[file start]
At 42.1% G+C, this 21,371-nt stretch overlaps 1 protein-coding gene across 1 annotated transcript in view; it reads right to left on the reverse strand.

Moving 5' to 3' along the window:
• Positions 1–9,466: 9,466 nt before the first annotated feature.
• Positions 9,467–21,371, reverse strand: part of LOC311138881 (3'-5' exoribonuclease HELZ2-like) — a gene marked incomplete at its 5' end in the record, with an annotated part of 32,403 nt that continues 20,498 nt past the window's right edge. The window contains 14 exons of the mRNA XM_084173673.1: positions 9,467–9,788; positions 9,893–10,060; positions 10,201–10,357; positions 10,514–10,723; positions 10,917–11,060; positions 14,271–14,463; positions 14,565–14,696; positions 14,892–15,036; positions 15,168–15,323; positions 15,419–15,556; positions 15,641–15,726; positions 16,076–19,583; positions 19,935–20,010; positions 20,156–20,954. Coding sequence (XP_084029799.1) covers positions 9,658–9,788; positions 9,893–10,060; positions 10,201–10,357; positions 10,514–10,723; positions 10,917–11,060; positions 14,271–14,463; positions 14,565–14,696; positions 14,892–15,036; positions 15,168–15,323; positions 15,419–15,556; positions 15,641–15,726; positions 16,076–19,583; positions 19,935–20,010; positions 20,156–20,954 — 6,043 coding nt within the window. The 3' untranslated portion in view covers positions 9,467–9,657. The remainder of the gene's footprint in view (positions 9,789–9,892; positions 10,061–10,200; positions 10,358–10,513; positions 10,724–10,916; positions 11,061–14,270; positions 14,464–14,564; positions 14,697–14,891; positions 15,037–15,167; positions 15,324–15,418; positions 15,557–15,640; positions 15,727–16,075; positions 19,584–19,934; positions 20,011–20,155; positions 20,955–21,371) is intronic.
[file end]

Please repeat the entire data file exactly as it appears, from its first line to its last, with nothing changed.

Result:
At 42.1% G+C, this 21,371-nt stretch overlaps 1 protein-coding gene across 1 annotated transcript in view; it reads right to left on the reverse strand.

Moving 5' to 3' along the window:
• Positions 1–9,466: 9,466 nt before the first annotated feature.
• Positions 9,467–21,371, reverse strand: part of LOC311138881 (3'-5' exoribonuclease HELZ2-like) — a gene marked incomplete at its 5' end in the record, with an annotated part of 32,403 nt that continues 20,498 nt past the window's right edge. The window contains 14 exons of the mRNA XM_084173673.1: positions 9,467–9,788; positions 9,893–10,060; positions 10,201–10,357; positions 10,514–10,723; positions 10,917–11,060; positions 14,271–14,463; positions 14,565–14,696; positions 14,892–15,036; positions 15,168–15,323; positions 15,419–15,556; positions 15,641–15,726; positions 16,076–19,583; positions 19,935–20,010; positions 20,156–20,954. Coding sequence (XP_084029799.1) covers positions 9,658–9,788; positions 9,893–10,060; positions 10,201–10,357; positions 10,514–10,723; positions 10,917–11,060; positions 14,271–14,463; positions 14,565–14,696; positions 14,892–15,036; positions 15,168–15,323; positions 15,419–15,556; positions 15,641–15,726; positions 16,076–19,583; positions 19,935–20,010; positions 20,156–20,954 — 6,043 coding nt within the window. The 3' untranslated portion in view covers positions 9,467–9,657. The remainder of the gene's footprint in view (positions 9,789–9,892; positions 10,061–10,200; positions 10,358–10,513; positions 10,724–10,916; positions 11,061–14,270; positions 14,464–14,564; positions 14,697–14,891; positions 15,037–15,167; positions 15,324–15,418; positions 15,557–15,640; positions 15,727–16,075; positions 19,584–19,934; positions 20,011–20,155; positions 20,955–21,371) is intronic.